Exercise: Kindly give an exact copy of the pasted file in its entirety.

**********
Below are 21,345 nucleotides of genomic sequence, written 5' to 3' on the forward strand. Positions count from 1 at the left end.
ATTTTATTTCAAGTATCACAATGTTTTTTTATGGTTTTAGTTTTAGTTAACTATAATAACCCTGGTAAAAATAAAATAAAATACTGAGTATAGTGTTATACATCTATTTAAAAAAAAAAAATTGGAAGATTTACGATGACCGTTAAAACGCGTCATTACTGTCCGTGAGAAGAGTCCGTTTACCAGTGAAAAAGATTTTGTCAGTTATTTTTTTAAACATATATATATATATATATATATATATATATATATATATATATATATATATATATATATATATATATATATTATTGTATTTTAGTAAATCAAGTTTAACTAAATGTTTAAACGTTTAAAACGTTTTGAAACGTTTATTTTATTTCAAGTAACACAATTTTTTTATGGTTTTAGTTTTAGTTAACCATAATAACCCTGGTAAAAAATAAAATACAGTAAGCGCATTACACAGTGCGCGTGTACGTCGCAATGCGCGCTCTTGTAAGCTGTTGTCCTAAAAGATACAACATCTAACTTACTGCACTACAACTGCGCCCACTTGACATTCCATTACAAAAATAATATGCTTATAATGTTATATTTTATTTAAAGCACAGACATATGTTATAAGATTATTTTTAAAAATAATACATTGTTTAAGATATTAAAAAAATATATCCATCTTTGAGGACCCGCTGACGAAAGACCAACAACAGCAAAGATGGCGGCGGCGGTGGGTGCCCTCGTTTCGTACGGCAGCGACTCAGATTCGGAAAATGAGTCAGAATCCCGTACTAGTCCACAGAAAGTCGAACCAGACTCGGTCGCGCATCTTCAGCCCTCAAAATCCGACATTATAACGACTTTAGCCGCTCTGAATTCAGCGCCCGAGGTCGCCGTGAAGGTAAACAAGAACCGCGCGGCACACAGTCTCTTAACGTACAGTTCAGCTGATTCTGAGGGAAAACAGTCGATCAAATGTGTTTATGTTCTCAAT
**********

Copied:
Below are 21,345 nucleotides of genomic sequence, written 5' to 3' on the forward strand. Positions count from 1 at the left end.
ATTTTATTTCAAGTATCACAATGTTTTTTTATGGTTTTAGTTTTAGTTAACTATAATAACCCTGGTAAAAATAAAATAAAATACTGAGTATAGTGTTATACATCTATTTAAAAAAAAAAAATTGGAAGATTTACGATGACCGTTAAAACGCGTCATTACTGTCCGTGAGAAGAGTCCGTTTACCAGTGAAAAAGATTTTGTCAGTTATTTTTTTAAACATATATATATATATATATATATATATATATATATATATATATATATATATATATATATATATATATATATTATTGTATTTTAGTAAATCAAGTTTAACTAAATGTTTAAACGTTTAAAACGTTTTGAAACGTTTATTTTATTTCAAGTAACACAATTTTTTTATGGTTTTAGTTTTAGTTAACCATAATAACCCTGGTAAAAAATAAAATACAGTAAGCGCATTACACAGTGCGCGTGTACGTCGCAATGCGCGCTCTTGTAAGCTGTTGTCCTAAAAGATACAACATCTAACTTACTGCACTACAACTGCGCCCACTTGACATTCCATTACAAAAATAATATGCTTATAATGTTATATTTTATTTAAAGCACAGACATATGTTATAAGATTATTTTTAAAAATAATACATTGTTTAAGATATTAAAAAAATATATCCATCTTTGAGGACCCGCTGACGAAAGACCAACAACAGCAAAGATGGCGGCGGCGGTGGGTGCCCTCGTTTCGTACGGCAGCGACTCAGATTCGGAAAATGAGTCAGAATCCCGTACTAGTCCACAGAAAGTCGAACCAGACTCGGTCGCGCATCTTCAGCCCTCAAAATCCGACATTATAACGACTTTAGCCGCTCTGAATTCAGCGCCCGAGGTCGCCGTGAAGGTAAACAAGAACCGCGCGGCACACAGTCTCTTAACGTACAGTTCAGCTGATTCTGAGGGAAAACAGTCGATCAAATGTGTTTATGTTCTCAAT